December 12, 2008
Yes we were geeks then, and for that matter, geeks now. I started playing D&D at the end of high school and played through college and afterwards. It was perfect timing. D&D was riding it’s first wave of popularity. It is funny, the books and paper D&D game is having a resurgence. I recently gave all of me D&D stuff to a high school student. He was amazed that I still had all that stuff. He and his friends sat down to a game not long after, enjoying the books that where older than the players.
I still have a have a few lead miniatures from my Dungeons & Dragons days. I still have the monk that was my primary character when I played. I also have an elf and a druid.
But there are three that are very special; “The Grateful Undead”, “Flying Carpet and Crew” and “The Three Headed Troll.”
The Grateful Undead is thee skeletons in a rock n’ roll band. The drum set is a separate unit. Jeff of Jeff's Gameblog wrote a post about his "Greatful Undead". The “golden goop” on the drum is the remnants of glue from when I had a Grateful Dead skull glued to the drum. What a long strange trip it has been.
The Flying Carpet does show that I am not the best painter. It also shows the mid 70’s unliberated attitude towards women. It was the ‘70’s.
While looking for more information on the Flying Carpet, I discovered the Yahoo Group, gamingminiatures. The members there have been very helpful. Gamingminuatures member have also posted scans of lead figure catalogs from the "pre web" days. If you are interested, check them out. This is also a good site to help identify old lead miniatures. With their help, I discovered that my Flying Carpet is from the Grenadier Fantasy Classics Series and is indeed “Flying Carpet and Crew”. According to a picture from the catalog, there should be three crew members. I only remember the two pictured. At the time, there were a number of nude and semi-nude lead miniatures. It was a very strange time for "toys". In 1971, Aurora made a set of monster model kits. It is more than likely that they were indeed B&D starter kits. Here is the story of contriversal toys ever marketed.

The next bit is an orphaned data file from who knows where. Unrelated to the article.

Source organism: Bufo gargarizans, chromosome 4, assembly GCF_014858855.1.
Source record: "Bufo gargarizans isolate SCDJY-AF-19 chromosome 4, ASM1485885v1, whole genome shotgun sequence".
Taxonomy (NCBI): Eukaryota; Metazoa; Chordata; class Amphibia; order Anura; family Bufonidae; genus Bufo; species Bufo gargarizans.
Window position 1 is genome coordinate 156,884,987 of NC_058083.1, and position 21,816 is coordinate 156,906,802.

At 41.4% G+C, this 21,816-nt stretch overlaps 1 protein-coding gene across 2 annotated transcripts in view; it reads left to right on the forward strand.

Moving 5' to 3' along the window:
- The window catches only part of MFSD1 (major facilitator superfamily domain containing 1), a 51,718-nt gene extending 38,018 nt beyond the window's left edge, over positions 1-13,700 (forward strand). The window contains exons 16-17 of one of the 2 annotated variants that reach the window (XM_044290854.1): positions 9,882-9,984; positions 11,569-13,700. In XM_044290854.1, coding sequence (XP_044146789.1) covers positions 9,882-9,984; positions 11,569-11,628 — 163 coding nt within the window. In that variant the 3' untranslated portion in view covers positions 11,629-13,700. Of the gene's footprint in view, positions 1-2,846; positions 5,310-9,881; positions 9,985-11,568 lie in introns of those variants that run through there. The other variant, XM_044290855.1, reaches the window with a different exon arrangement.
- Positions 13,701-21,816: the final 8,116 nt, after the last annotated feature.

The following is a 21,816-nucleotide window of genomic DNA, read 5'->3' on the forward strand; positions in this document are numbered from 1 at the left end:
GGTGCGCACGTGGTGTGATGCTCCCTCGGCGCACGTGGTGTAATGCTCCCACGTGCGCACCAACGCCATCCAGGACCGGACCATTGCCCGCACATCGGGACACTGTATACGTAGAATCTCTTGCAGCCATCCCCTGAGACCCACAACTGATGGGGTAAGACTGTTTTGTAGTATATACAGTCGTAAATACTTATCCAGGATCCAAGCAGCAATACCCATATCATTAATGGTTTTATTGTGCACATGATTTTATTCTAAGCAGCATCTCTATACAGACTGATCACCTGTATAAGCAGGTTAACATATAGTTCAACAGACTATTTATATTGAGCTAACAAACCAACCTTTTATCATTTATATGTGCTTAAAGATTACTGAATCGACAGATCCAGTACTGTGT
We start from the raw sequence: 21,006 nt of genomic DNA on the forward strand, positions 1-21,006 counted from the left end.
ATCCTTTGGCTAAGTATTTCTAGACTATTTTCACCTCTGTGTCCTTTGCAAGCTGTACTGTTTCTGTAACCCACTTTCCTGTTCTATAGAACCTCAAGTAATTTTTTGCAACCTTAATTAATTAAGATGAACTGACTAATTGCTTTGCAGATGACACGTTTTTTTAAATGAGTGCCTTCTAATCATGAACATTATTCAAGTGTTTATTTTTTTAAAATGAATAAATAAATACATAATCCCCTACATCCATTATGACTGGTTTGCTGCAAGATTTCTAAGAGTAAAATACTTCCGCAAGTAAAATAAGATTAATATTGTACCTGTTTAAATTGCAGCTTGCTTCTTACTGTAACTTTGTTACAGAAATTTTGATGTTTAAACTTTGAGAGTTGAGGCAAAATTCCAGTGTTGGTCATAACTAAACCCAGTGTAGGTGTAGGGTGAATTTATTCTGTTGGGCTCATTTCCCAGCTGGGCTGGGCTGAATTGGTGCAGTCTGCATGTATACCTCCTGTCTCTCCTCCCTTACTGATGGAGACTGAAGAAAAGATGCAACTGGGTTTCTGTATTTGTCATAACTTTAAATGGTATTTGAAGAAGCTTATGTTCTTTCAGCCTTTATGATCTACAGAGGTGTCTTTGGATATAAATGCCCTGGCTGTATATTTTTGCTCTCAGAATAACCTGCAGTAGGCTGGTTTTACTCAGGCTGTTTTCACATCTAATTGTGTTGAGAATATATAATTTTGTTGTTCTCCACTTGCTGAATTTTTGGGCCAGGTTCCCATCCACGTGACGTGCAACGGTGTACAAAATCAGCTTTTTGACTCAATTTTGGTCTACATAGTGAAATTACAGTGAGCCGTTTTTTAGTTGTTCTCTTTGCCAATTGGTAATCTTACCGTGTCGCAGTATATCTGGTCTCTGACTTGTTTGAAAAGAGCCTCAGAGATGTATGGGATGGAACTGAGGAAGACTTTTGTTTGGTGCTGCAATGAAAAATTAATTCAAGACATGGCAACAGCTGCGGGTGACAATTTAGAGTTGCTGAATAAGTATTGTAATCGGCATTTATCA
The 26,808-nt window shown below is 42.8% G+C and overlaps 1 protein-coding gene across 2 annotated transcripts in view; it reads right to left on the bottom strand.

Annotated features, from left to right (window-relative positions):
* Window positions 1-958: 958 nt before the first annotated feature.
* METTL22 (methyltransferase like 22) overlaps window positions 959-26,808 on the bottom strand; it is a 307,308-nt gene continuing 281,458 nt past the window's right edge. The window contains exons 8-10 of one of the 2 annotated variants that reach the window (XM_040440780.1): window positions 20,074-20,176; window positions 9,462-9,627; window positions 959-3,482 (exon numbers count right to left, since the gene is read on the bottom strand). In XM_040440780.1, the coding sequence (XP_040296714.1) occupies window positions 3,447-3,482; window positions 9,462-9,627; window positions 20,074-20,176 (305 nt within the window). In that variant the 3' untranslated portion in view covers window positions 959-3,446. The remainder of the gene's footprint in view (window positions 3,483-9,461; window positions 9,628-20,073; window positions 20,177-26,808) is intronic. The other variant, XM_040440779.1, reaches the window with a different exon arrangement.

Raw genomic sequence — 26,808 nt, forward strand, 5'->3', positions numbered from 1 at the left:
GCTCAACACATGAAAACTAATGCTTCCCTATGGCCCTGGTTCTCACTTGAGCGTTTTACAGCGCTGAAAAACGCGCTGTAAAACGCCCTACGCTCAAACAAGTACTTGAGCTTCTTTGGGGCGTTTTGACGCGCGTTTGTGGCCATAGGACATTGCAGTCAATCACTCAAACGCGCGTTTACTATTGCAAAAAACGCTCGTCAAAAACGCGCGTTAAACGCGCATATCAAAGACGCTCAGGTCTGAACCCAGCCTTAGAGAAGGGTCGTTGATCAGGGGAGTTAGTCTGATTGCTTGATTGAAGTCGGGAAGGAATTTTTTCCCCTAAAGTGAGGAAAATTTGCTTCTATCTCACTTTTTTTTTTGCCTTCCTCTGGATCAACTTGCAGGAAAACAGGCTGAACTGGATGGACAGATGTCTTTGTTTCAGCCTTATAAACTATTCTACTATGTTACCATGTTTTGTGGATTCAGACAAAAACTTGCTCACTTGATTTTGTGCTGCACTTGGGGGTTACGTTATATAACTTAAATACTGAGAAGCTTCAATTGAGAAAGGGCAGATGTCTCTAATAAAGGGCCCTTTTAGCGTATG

Some things never change. If you collect die cast scale cars, these ladies are available for your collection.
The final one of these special miniatures is very special. If you look at the three heads on the Three Headed Troll, they may look familiar. The lawyers for the Three Stooges certainly thought so. This figure was released in 1976, by some sources and discontinued soon thereafter. Since I didn’t start playing D&D until about 1980 or 81 that may not be right. It is quite possible that Games, Crafts, Hobbies and Stuff bought out someone’s old stock and still had one on the shelf. I probably paid around six dollars, maybe less. in 2007 I found a three headed troll for $1500.00, still on the hang card. I have seen ones like mine (open, unpainted) for $500.
I found a three headed troll on ebay in September. It was at a good price and I won it. When it arrived, I noticed quite a few differences from my original purchased from Games, Crafts, Hobbies and Stuff in 1984.
I learned that while the Three Stooges may have wanted the Three Headed Trolls melted down for being copyright violations, Ral Partha only kind-a-sorta did. In 1984 or so, it was re-released. Also, facing the possibility of lead miniatures being outlawed, they developed a looks like lead alloy that could be used. It turned out lead miniatures for adults are considered collectibles not toys so do not need to meet lead free requirements.
The Stuff of Legends http://www.solegends.com/index.htm . I found this site today looking for something totally unrelated to my miniature collection. Created between 1998 and 2008, last modified in 2013, it may not be around for ever. But then again, it has been running a good long time. Most of the images are hosted by Carnegie Mellon School of Computer Science. Geeks to the core.